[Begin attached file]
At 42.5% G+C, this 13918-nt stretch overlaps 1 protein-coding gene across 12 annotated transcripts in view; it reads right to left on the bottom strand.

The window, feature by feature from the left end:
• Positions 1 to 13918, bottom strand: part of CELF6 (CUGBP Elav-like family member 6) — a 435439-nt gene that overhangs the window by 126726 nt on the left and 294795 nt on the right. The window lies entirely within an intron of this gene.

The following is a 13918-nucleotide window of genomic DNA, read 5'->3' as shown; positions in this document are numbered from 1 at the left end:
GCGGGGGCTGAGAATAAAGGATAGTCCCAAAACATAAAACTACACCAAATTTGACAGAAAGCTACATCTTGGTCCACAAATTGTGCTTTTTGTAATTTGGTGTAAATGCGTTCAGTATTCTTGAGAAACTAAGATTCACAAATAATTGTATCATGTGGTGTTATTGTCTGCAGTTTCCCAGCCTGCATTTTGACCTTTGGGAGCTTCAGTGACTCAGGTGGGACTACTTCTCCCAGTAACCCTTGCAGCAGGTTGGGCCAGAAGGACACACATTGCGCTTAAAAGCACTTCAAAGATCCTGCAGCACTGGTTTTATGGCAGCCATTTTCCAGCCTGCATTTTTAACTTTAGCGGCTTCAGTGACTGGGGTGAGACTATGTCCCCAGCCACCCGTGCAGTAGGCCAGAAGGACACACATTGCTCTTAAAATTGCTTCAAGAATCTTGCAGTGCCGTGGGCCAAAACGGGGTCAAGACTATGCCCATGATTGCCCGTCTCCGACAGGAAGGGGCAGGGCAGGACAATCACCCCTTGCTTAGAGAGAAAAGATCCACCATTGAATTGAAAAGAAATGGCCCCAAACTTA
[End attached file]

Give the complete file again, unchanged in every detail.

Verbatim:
At 42.5% G+C, this 13918-nt stretch overlaps 1 protein-coding gene across 12 annotated transcripts in view; it reads right to left on the bottom strand.

The window, feature by feature from the left end:
• Positions 1 to 13918, bottom strand: part of CELF6 (CUGBP Elav-like family member 6) — a 435439-nt gene that overhangs the window by 126726 nt on the left and 294795 nt on the right. The window lies entirely within an intron of this gene.

The following is a 13918-nucleotide window of genomic DNA, read 5'->3' as shown; positions in this document are numbered from 1 at the left end:
GCGGGGGCTGAGAATAAAGGATAGTCCCAAAACATAAAACTACACCAAATTTGACAGAAAGCTACATCTTGGTCCACAAATTGTGCTTTTTGTAATTTGGTGTAAATGCGTTCAGTATTCTTGAGAAACTAAGATTCACAAATAATTGTATCATGTGGTGTTATTGTCTGCAGTTTCCCAGCCTGCATTTTGACCTTTGGGAGCTTCAGTGACTCAGGTGGGACTACTTCTCCCAGTAACCCTTGCAGCAGGTTGGGCCAGAAGGACACACATTGCGCTTAAAAGCACTTCAAAGATCCTGCAGCACTGGTTTTATGGCAGCCATTTTCCAGCCTGCATTTTTAACTTTAGCGGCTTCAGTGACTGGGGTGAGACTATGTCCCCAGCCACCCGTGCAGTAGGCCAGAAGGACACACATTGCTCTTAAAATTGCTTCAAGAATCTTGCAGTGCCGTGGGCCAAAACGGGGTCAAGACTATGCCCATGATTGCCCGTCTCCGACAGGAAGGGGCAGGGCAGGACAATCACCCCTTGCTTAGAGAGAAAAGATCCACCATTGAATTGAAAAGAAATGGCCCCAAACTTA